In total, commitments to Bridging the Gap now exceed $100,000,000—due in no small part to the generosity of our alumni, friends, our Rensselaer community, and partner organizations.
Our second pillar is endowing more faculty chairs—through the Faculty 500—so we can attract and retain the very best academic talent in the world. In total, commitments in support of the Faculty 500 have reached $50,000,000
Our third pillar is building out the campus to accommodate our growth. The campaign will allow Rensselaer to expand our Jonsson Engineering Center, and ultimately, to build, a state-of-the-art Center for Science. To support the remarkable robustness of our athletic programs, and all of the leadership development that emanates from it, we look to complete, as the Campaign allows, the second phase of our East Campus Athletic Village. We will reconfigure our historic West Hall to accommodate practice rooms and teaching studios for our expanding music programs. We also will renovate, upgrade, and expand housing for our students—both undergraduate and graduate students.
I want to thank the people here who have contributed to our campaign, including my Cabinet, our faculty, and students.
Since the launch of the campaign, Institute leaders and I have been traveling across the U.S., and around the world, to engage with the larger Rensselaer community.
We have hosted events in New York City, New Jersey, Washington, D.C., Boston, Florida, and in Silicon Valley and the San Francisco Bay Area. Internationally, we have visited with our alumni and alumnae in Dubai, Zurich, Shanghai, and Hong Kong.
It has been an exciting journey—and gratifying to see how much interest in and support for, Rensselaer Polytechnic Institute exist around the world.
So many alumni and alumnae, parents, friends, faculty, and students are so invested in the future of Rensselaer, that I say this with full confidence: We are nearly 200 years old—but the best is yet to come.
Before I close, in the last week we have witnessed a spate of unfortunate and tragic incidents—most notably the slaughter of people at the Tree of Life Congregation Synagogue in Pittsburgh, the shooting and killing of two African Americans at a Kroger’s grocery store in Kentucky, and the mail bombs sent to a number of political figures and government officials—driven by hatred, difference, and disagreement. There are others—from a church shooting in South Carolina, to a nightclub shooting and a school shooting in Florida, to a shooting at a country music concert in Las Vegas, to a Congressional shooting on a baseball field in the suburbs of Washington, D.C.—and other incidents across the country. These obviously have been perpetrated by disturbed individuals, but many are driven by animus of various kinds. These things are very disturbing, and not reflective of how we view ourselves as a country, or as a university community, but they are occurring. Therefore, let us have a moment of silence in memory of all victims of such violence. It is important that we remember that we are One Rensselaer. We all are a part of this community, and therefore, we respect all members of this community. We value different perspectives; and that is important in a community like ours. Rensselaer, as the New Polytechnic, is the crossroads that brings together people from across disciplines, sectors, geographies, ethnicities, religions, cultures, genders, and gender identities—to address important challenges. Our being such a crossroads is what animates intellectual agility, multicultural sophistication, and a global perspective. As such, we are reflective of the world at large, the world into which our graduates will go to build their careers, live out their lives, and impact society. The values that we espouse, and how we live our lives, can have an effect in the world. Therefore, expressions of bigotry, hatred, harassment, harm to others—must not be tolerated, because that is not who we are.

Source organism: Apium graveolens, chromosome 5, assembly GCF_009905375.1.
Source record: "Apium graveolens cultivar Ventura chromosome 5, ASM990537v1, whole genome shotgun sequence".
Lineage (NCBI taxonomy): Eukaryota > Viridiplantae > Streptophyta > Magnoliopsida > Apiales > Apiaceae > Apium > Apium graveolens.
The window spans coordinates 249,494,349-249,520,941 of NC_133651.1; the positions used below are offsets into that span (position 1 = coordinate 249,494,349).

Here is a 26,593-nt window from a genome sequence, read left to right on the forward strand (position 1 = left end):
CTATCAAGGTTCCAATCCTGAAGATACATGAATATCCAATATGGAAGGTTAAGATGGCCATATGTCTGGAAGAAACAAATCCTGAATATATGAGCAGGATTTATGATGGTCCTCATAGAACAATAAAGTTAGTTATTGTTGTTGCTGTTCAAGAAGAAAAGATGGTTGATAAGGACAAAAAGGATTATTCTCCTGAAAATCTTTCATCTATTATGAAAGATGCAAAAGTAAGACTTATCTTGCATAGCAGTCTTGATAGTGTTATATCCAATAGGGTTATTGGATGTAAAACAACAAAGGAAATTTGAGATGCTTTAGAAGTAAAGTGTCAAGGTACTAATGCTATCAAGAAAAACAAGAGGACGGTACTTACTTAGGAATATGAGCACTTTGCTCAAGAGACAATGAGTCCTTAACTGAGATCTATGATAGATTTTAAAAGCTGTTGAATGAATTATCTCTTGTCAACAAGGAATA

Irrespective of specific university policies, or official statements, it is incumbent upon all of us to understand that Rensselaer is the home of all who live, learn, and work here. As such, it is critical that each of us treat each other with respect, civility, empathy, and kindness. This will ensure that the lived experience of each of us here, regardless of differences of opinion—reflect these attributes, and reflect how we each would wish to be treated.
If any member of our campus community feels that they have been subjected to mistreatment, there are many avenues of redress available. For students, some of these avenues are: their Class Dean, Dean of Students, Vice Provost of Undergraduate Education, Vice Provost of Graduate Education, Provost, Counseling Center, and the Office of the Vice President for Student Life.
For faculty and staff, who feel they may have been subjected to mistreatment, they can speak with their immediate supervisor, Portfolio owner, or the Division of Human Resources.
If anyone feels they need counseling, please reach out to the resources available on campus—the Counseling Center, the Employee Assistance Program, among them. We will ensure that access to these resources is readily apparent.
Again, we are One Rensselaer.
I intend to reach out and spend time with various individual students, and groups of students. To that end, I am hosting a student leaders luncheon and discussion at the Dutchman Shoes football game on Saturday, November 10, 2018—with all Cabinet members and Deans. I have other meetings and events planned, as well.